Media law reforms pass the Senate, CRA welcomes changes

The Federal Government’s bill to change media regulations and ownership laws has passed the Senate, 31 votes to 27.

The Government secured the support of the Nick Xenophon Team and One Nation to pass the bill, with trade offs including support for more journalism jobs to satisfy Nick Xenophon and the possibility of a review of the ABC charter to satisfy Pauline Hanson.

The Xenophon trade offs are incorporated in the bill, while the Hanson requirements are not in the bill and will require other regulatory steps to make them happen.

The last step in locking in the changes will be for them to pass the House of Representatives, which will be an easier process for the government because it has a one member majority in that chamber.

The law changes will lift restrictions on some areas of cross media ownership and bring in a raft of other changes (see our other report).

The Government has thanked the crossbench for their “constructive participation and commitment to ensure these reforms were passed in the Parliament,” mentioning, in particular: Pauline Hanson’s One Nation, the Nick Xenophon Team, Senator Derryn Hinch, Senator David Leyonhjelm, Senator Cory Bernardi and Senator Lucy Gichuhi.

The commercial radio industry has welcomed the successful passage of the broadcast reform bill through the Senate, saying it is “a positive outcome that will bring Australia’s media laws into the digital age and help ensure local media has a chance to compete, evolve and grow.”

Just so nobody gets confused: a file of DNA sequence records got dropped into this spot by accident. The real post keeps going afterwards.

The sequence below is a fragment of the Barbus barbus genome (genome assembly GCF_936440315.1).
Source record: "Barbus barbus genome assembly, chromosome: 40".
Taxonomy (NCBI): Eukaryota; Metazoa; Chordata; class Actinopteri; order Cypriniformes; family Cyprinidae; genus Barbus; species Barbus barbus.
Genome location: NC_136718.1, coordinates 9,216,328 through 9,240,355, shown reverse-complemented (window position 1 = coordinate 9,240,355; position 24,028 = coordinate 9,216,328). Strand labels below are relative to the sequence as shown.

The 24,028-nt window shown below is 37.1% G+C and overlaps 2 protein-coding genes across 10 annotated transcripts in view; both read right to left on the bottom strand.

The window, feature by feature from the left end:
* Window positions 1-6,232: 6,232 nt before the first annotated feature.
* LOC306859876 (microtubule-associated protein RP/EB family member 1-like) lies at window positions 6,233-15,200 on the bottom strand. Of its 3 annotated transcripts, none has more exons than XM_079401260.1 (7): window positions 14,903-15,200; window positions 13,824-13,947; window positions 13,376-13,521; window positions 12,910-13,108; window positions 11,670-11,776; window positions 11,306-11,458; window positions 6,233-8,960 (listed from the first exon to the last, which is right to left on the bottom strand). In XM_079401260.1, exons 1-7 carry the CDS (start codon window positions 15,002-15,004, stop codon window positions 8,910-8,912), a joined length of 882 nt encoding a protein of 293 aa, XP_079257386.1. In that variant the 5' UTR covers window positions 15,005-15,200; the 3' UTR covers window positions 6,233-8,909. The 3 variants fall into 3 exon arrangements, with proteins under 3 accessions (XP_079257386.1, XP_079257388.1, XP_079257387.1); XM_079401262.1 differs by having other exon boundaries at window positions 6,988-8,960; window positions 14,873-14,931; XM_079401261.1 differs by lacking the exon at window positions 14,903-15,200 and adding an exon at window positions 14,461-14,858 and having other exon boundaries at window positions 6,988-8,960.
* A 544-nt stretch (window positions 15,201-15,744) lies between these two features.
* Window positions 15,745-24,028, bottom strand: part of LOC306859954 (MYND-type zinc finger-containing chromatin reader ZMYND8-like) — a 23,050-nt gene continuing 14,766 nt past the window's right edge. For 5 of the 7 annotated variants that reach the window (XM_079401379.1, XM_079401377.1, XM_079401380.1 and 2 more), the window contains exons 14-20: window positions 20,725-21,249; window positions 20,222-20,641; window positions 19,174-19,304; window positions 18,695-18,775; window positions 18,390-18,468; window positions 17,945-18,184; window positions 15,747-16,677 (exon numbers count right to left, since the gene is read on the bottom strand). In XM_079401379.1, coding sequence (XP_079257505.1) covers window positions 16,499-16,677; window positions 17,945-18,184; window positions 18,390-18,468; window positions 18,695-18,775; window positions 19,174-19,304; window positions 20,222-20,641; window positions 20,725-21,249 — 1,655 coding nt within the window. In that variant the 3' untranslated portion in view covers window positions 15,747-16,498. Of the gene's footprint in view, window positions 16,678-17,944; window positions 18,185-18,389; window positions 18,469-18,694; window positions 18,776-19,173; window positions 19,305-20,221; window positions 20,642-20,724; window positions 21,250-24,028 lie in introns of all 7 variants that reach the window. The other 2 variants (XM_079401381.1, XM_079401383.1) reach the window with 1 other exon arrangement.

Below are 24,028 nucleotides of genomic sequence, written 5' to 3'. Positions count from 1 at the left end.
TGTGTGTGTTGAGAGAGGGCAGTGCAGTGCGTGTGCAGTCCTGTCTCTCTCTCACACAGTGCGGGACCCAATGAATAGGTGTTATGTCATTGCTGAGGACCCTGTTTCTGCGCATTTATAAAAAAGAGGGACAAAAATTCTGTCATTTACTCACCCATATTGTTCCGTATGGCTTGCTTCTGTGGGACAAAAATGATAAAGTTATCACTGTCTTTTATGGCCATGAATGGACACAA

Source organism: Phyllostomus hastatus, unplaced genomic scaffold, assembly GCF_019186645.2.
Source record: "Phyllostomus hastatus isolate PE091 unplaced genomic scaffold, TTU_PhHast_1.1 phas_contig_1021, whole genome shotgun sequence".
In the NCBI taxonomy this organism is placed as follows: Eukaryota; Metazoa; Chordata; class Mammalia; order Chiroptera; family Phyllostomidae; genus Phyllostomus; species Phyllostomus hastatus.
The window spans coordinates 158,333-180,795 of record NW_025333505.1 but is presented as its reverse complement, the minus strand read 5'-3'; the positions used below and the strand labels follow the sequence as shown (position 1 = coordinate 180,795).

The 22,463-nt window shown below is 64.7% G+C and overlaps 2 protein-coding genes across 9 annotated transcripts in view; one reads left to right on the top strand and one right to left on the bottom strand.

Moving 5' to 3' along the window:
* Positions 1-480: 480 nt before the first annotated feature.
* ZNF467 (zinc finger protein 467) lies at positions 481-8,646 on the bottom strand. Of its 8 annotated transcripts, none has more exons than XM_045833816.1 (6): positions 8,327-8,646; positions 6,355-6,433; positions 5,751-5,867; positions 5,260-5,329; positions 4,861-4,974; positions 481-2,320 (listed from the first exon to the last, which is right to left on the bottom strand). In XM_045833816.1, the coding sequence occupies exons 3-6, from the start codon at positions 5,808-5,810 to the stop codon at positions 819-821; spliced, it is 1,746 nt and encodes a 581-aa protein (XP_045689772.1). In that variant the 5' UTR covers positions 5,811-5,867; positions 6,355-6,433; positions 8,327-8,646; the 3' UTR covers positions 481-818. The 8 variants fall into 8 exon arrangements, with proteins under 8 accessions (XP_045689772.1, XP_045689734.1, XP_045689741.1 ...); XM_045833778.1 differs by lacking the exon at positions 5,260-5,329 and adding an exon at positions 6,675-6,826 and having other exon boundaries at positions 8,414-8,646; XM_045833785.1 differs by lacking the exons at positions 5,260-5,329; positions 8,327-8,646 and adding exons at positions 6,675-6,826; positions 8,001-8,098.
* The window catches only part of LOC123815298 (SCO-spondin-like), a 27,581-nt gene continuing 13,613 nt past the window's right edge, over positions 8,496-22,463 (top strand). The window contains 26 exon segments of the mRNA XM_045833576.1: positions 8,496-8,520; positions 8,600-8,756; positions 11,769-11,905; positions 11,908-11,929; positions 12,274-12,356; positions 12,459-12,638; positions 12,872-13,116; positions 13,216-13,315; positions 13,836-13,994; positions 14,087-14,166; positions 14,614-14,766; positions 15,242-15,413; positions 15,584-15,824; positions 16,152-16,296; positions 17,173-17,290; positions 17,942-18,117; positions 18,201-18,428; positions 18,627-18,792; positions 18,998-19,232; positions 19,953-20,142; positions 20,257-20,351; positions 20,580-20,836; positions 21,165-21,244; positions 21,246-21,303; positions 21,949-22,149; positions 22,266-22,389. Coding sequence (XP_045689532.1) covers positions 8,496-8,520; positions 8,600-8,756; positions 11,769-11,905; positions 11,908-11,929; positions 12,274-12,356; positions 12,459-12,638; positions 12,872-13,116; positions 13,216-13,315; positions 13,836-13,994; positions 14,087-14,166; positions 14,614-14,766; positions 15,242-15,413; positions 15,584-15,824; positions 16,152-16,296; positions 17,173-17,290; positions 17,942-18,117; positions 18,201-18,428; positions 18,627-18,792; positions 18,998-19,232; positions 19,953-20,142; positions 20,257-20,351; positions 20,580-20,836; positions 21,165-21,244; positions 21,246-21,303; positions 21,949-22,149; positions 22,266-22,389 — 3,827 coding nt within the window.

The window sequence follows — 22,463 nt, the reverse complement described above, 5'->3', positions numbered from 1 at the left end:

Commercial Radio Australia CEO Joan Warner has told radioinfo:
“Radio broadcasters can now move ahead with much greater certainty and ability to invest in local content and innovation across areas such as digital radio, streaming and podcasting without the burden of broadcast licence fees. We look forward to continuing to produce and promote the millions of hours of Australian content provided by Australian commercial radio each year.”
A panel of media industry chief executives will provide perspectives and commentary on the implications of media reform and the new media landscape as part of commercial radio’s Radio Alive 2017 national media conference, in Melbourne on 13 October.
The panel will be moderated by Daily Telegraph columnist Miranda Devine and will feature Hugh Marks, CEO of Nine Entertainment, Michael Miller, executive chair of News Corp Australasia, Grant Blackley, CEO of Southern Cross Austereo and Patrick Delany, CEO of Fox Sports.
Communications Minister Mitch Fifield will also speak at Radio Alive 2017 on a Q&A panel session alongside ABC managing director Michelle Guthrie, Shadow Communications Minister Michelle Rowland MP and 3AW drive host Tom Elliott, to be hosted by ABC presenter Virginia Trioli.
Radio Alive 2017 will be held on Friday, October 13 at the Melbourne Convention & Exhibition Centre, followed by the Australian Commercial Radio Awards on Saturday, October 14.

A range of views are being expressed tonight on the move, with most media organisations supportive, but some other commentators speaking against the media reforms. Read a selection of views from twitter below.


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